It probably doesn't surprise you to know that physical health can have a huge impact on mental health. This applies when it comes to skin conditions like atopic eczema and psoriasis. Dry and itchy skin can cause stress and poor sleep, which in turn will make the symptoms of dry skin worse. It can begin to feel hopeless when this cycle just keeps going, and it can have a negative impact on self-confidence. So, what can you do to alleviate the physical and mental effects of your dry skin condition? Psychodermatologist Dr Anthony Bewley recommends creating a routine featuring the following five methods to ditch the itch.
Table of Contents
1) Restful Sleep
According to a consumer survey by Diprobase, almost a fifth of dry skin sufferers (19%) reported that the itchiness affects their ability to get a good night's sleep. Dr Bewley suggests preparing for bedtime as you would prepare for work. First of all, make sure that you are going to bed at a suitable time to allow you to get the recommended 8 hours of sleep. Secondly, set yourself a bedtime and stick to it so that you can get into the routine of getting ready for bed at a certain time. Avoid alcohol, caffeine, food, and technology in the hour before bed. Read a book and have a caffeine-free hot drink to wind down instead of watching TV.
2) Relaxation Techniques
As well as winding down before bed to make sure that you can get to sleep, you should keep practising relaxation methods throughout the day. At least two in five (44%) of people with dry skin problems say that they experience a higher daily level of stress, according to the Diprobase survey. Taking five minutes every now and then to simply breathe, meditate, or practise mindfulness can really help to reduce stress. This will help to reduce your dry skin condition. You can even relax by watching TV - just not before bed! You shouldn't stress out about trying to relax; just do whatever works for you, and keep doing it regularly.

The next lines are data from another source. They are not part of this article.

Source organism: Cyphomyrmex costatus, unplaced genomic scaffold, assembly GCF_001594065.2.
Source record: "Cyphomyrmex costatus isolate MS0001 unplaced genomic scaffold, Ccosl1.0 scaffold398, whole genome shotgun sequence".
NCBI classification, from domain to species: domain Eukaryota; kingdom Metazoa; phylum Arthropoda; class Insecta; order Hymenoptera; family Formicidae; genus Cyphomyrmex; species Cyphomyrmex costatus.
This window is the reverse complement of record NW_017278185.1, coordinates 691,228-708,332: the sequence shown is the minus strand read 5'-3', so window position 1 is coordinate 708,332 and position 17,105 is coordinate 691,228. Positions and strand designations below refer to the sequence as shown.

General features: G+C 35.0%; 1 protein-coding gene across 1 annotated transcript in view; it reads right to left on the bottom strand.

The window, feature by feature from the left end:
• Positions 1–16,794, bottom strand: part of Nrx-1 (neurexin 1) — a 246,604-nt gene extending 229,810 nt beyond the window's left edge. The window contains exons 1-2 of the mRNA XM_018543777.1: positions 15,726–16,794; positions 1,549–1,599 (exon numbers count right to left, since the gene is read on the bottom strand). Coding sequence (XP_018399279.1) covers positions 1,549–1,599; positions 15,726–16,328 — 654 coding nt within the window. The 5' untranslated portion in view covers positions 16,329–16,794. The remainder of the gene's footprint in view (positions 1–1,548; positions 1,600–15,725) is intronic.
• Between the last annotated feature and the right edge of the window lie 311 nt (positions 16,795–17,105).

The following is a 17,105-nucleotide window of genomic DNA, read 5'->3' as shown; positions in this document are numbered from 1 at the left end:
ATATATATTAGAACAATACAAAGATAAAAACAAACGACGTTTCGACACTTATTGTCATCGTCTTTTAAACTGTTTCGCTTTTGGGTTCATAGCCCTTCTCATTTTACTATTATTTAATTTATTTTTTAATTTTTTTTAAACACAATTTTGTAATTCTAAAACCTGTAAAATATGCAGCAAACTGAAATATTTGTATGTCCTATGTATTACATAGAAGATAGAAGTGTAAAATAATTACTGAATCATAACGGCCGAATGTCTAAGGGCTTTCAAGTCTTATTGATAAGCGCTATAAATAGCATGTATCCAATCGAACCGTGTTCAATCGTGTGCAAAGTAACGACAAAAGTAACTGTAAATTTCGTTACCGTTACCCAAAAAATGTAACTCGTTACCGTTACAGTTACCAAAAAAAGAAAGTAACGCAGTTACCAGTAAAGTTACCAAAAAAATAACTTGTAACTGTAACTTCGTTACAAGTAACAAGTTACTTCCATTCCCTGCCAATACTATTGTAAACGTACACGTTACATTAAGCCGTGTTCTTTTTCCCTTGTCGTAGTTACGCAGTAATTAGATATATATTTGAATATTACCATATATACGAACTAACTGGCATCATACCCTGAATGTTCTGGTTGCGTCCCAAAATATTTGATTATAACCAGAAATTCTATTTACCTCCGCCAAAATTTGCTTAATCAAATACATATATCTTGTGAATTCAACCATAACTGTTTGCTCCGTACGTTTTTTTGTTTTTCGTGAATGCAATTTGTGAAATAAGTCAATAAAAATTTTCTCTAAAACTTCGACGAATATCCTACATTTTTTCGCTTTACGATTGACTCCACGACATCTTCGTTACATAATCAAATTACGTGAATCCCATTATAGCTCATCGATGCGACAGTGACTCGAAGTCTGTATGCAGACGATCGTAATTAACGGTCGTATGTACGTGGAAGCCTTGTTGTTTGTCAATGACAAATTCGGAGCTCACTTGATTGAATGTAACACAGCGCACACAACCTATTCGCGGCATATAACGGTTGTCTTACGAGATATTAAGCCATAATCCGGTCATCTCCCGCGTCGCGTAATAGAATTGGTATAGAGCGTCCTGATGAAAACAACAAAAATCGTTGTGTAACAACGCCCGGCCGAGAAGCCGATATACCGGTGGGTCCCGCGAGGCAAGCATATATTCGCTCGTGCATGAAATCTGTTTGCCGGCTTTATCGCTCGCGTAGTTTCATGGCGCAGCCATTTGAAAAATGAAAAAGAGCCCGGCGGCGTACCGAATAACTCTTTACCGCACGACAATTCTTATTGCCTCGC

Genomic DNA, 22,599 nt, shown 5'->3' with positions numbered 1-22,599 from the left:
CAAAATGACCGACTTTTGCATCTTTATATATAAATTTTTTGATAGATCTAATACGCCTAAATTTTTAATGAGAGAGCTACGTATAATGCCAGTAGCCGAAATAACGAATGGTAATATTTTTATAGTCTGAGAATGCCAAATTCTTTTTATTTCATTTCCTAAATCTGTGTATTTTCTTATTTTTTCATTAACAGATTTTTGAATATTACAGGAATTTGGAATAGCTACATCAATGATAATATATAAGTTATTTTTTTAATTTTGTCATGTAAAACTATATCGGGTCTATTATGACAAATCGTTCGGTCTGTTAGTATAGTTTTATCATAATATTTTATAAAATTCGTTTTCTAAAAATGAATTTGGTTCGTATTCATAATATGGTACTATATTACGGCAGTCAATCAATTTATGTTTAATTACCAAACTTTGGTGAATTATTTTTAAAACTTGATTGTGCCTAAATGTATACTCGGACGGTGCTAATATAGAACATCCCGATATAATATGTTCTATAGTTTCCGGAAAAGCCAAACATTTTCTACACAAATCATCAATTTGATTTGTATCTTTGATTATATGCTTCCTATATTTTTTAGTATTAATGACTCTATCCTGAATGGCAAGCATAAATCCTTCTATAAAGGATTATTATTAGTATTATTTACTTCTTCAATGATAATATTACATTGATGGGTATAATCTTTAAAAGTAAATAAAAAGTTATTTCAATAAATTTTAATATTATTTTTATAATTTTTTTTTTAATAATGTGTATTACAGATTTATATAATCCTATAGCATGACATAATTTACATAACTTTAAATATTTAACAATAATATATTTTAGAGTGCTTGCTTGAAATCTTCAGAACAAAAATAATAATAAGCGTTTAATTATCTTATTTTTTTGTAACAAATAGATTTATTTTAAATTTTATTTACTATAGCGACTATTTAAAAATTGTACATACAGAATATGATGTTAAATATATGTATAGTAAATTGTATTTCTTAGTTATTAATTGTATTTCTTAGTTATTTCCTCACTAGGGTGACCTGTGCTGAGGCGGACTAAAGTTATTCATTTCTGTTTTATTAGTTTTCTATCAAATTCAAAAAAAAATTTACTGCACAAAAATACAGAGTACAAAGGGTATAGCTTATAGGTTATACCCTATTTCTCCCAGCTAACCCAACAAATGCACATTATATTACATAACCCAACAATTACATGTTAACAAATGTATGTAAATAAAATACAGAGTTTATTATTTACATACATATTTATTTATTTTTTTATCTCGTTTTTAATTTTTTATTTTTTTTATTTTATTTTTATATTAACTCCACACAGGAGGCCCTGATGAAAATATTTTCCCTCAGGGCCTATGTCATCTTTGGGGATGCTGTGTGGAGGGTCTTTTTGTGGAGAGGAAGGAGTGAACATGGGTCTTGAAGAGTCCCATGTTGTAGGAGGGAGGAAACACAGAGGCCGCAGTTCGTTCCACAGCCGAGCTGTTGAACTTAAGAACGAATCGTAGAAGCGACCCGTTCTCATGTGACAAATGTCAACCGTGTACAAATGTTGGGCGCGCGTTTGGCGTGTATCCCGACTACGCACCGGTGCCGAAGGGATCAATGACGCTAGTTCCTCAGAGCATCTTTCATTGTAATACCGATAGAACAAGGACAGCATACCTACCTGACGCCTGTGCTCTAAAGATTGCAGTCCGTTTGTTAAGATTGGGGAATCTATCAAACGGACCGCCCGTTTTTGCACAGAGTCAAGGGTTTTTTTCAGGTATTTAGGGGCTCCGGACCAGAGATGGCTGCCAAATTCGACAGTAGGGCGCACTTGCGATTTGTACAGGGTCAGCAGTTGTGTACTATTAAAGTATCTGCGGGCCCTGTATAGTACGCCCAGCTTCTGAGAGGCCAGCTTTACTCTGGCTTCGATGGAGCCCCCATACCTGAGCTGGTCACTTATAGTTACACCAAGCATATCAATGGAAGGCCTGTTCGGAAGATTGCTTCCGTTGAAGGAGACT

3) Physical Exercise
Dr Bewley says that unhealthy living habits can exacerbate dry skin. Exercise not only improves your overall wellbeing psychologically and physically, but also encourages humectant production. These are molecules which hold in moisture, reducing the dryness of the skin. Exercise also helps to improve the immunological function of the skin as a barrier. As well as helping your skin feel better, exercise will make you healthier and feel better about yourself. Diprobase found that 1 in 10 people with dry skin (11%) avoid social events because of self-consciousness about their skin. Exercise will boost your confidence.
4) Soothing Skin Maintenance
One of the most important routines to get into to improve your skin and mind is taking care of your skin. This means maintaining it carefully rather than aggravating it by picking or scratching at it. If you keep on top of the dryness by moisturising your skin regularly, it will reduce the itchiness and the risk of flare-ups. Building positive habits regarding your skin, such as repeatedly soothing it, will help you to control your skin condition and take your life back. Diprobase Daily Moisturising Cream is ideal for this purpose. Enriching probiotics help to restore healthy skin and moisturise for 24 hours. It's even suitable for babies.
150ml RRP £10.00
5) Stop Scratching
Itchiness is the symptom of dry skin that bothers people the most, according to research by Diprobase. Luckily, they offer a Diprobase Itch Relief Cream which can relieve the itch of dry skin within 30 minutes. The cream is steroid-free and not only soothes the itch but helps to regenerate the skin barrier. This will prevent you from scratching at the itch and allow your skin to recover. Scratching just causes damage to your skin, so it is a habit that you need to break. Instead, get into the habit of using a cream to soothe the itchiness and soreness. You don't have to ignore an itch to avoid scratching, just relieve it in a better way.
20ml RRP £6.99
50ml RRP £12.99